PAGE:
Gas prices dipping, but not by much in Truckee | SierraSun.com

Gas prices dipping, but not by much in Truckee

Paul Raymore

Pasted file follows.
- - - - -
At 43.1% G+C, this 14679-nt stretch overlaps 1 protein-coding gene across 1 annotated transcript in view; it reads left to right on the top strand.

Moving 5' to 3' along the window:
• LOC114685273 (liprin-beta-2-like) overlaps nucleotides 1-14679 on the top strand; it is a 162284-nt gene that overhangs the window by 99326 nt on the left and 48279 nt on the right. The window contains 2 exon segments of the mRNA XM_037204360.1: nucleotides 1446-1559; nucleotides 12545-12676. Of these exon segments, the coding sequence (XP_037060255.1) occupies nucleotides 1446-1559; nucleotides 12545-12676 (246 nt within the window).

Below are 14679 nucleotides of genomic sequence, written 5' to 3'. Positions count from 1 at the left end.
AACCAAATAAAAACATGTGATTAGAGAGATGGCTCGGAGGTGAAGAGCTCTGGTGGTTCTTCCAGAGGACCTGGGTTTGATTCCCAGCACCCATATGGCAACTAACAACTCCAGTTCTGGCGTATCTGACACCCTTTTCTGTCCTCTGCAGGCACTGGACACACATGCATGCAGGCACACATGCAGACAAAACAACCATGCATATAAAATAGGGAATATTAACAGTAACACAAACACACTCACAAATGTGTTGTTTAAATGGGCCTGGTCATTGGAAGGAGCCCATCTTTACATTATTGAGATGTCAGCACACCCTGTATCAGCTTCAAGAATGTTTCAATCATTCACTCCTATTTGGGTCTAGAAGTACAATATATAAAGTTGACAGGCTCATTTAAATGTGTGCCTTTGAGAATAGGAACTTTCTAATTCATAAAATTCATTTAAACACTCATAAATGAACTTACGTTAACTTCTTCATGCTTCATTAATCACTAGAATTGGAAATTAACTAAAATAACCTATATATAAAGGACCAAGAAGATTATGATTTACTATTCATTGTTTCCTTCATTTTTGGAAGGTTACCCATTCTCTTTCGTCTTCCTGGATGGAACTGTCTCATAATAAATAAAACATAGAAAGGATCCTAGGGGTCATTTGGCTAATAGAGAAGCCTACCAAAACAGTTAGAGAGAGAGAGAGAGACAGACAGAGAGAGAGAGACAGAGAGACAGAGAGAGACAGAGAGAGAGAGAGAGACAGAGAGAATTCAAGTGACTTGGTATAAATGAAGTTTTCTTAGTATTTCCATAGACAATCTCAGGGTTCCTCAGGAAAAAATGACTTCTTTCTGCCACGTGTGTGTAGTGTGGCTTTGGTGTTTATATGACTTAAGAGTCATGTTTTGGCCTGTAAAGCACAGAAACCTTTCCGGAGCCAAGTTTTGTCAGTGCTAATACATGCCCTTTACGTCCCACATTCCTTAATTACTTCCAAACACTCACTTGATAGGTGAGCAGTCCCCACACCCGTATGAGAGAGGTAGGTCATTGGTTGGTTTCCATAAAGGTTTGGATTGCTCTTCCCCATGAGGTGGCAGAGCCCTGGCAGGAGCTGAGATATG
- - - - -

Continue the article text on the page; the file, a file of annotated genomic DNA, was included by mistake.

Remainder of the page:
Motorists looking for a little relief at the pump these days may have reason to be hopeful as gas prices showed a modest decline recently. While the decline represents a savings of just a few pennies per gallon, it is the first encouraging news about fuel prices in a long time. According to a new report by AAA of Northern California, which tracks gas prices as a service to consumers, the average price for a gallon of regular unleaded gasoline in California has dropped to $2.32, a decrease of five cents per gallon from the record high price of $2.37 set on June 1.”It’s a trend in the right direction,” said Sean Comey, spokesman for AAA of Northern California. “We’ve still got a long way to go before anyone filling up their tank will say, ‘Finally things are back to normal.’ But at least we’re not setting a new record high every day.”Since the current trend of falling prices only began recently, prices are generally higher than they were when AAA published its last monthly report on gas prices on May 18. The statewide average for a gallon of regular unleaded is one cent per gallon more than it was at the time of the last AAA gas price survey.The lowest price among Northern California cities tracked by AAA is Santa Rosa, where gas costs an average of $2.24 per gallon. The most expensive gas is in Yreka, where the average price is $2.44 per gallon. Throughout Northern California, the average price is $2.32. In the Bay Area, the average price is $2.33.While not included in the AAA survey, gas prices in Truckee are even higher than those in Yreka, with the lowest priced gallon of regular unleaded costing $2.40 per gallon at the Donner Park 76 station on Tuesday. The average price for a gallon of regular unleaded in Truckee was $2.47, according to an informal survey of local gas stations.Two main market forces appear to be responsible for the downward trajectory: crude oil prices and domestic refinery output, Comey said.Crude oil prices have been dropping in response to the Organization of Petroleum Exporting Countries’ announcement that member nations would increase output to two million barrels per day in July and an additional 500,000 barrels per day in August. Representatives from Saudi Arabia said their country would pump more crude oil if additional supply is needed.According to the California Energy Commission, state gasoline refinery output seems to be operating at or near full capacity recently. U.S. Secretary of Energy Spencer Abraham said he was assured by refiners that they would operate at maximum output this summer to meet demand during the peak driving season.At the same time, energy analysts say global concerns persist about the stability of the supply of crude oil. Continued attacks on foreign workers in Saudi Arabia and tense labor negotiations in Nigeria are fueling anxiety about he reliability of the oil production and distribution network. Volatility in oil producing countries could lead to another round of price increases.The nationwide average price is now $1.98. The most expensive gas in the United States is in Wailuku, Hawaii, where a gallon of regular unleaded costs an average of $2.64. The least expensive gasoline is in Saint Louis, Missouri, where the average price is $1.76 per gallon.The respite from escalating gas prices could be brief. Demand typically increases around the Fourth of July weekend, which often results in higher retail gas prices.”It’s highly unlikely we will see a major reduction in prices before the end of the summer,” Comey warned. “There’s a definite possibility that we could see our fuel costs increase again between now and Labor Day weekend.”